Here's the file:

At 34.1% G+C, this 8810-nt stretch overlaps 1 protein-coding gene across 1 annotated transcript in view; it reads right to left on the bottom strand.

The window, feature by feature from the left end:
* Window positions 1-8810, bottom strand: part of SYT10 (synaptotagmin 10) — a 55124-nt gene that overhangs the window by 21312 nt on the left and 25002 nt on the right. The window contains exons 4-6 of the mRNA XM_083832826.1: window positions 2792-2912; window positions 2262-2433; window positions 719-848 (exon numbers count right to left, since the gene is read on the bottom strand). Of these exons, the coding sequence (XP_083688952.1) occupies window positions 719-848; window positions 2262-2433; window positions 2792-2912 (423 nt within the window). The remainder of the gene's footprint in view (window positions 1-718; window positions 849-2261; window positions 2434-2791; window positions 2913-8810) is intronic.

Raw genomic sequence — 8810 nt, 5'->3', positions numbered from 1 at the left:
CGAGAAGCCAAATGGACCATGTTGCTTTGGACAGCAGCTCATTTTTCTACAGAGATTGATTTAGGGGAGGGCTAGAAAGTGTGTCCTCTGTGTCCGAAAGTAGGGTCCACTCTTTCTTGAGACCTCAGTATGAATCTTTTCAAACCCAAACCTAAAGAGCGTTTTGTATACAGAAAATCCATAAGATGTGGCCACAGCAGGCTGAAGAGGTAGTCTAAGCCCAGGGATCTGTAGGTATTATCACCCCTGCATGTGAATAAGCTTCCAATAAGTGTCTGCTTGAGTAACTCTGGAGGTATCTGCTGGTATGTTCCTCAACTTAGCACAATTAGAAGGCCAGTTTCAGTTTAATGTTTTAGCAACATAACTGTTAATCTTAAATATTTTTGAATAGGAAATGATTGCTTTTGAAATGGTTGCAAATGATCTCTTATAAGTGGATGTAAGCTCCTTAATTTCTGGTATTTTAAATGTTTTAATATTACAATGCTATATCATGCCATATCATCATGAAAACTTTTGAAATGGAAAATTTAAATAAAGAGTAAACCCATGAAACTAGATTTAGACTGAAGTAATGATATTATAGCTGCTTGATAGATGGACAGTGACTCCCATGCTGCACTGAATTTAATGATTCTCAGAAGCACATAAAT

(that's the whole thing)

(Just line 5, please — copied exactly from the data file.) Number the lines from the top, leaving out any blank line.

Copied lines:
CGAGAAGCCAAATGGACCATGTTGCTTTGGACAGCAGCTCATTTTTCTACAGAGATTGATTTAGGGGAGGGCTAGAAAGTGTGTCCTCTGTGTCCGAAAGTAGGGTCCACTCTTTCTTGAGACCTCAGTATGAATCTTTTCAAACCCAAACCTAAAGAGCGTTTTGTATACAGAAAATCCATAAGATGTGGCCACAGCAGGCTGAAGAGGTAGTCTAAGCCCAGGGATCTGTAGGTATTATCACCCCTGCATGTGAATAAGCTTCCAATAAGTGTCTGCTTGAGTAACTCTGGAGGTATCTGCTGGTATGTTCCTCAACTTAGCACAATTAGAAGGCCAGTTTCAGTTTAATGTTTTAGCAACATAACTGTTAATCTTAAATATTTTTGAATAGGAAATGATTGCTTTTGAAATGGTTGCAAATGATCTCTTATAAGTGGATGTAAGCTCCTTAATTTCTGGTATTTTAAATGTTTTAATATTACAATGCTATATCATGCCATATCATCATGAAAACTTTTGAAATGGAAAATTTAAATAAAGAGTAAACCCATGAAACTAGATTTAGACTGAAGTAATGATATTATAGCTGCTTGATAGATGGACAGTGACTCCCATGCTGCACTGAATTTAATGATTCTCAGAAGCACATAAAT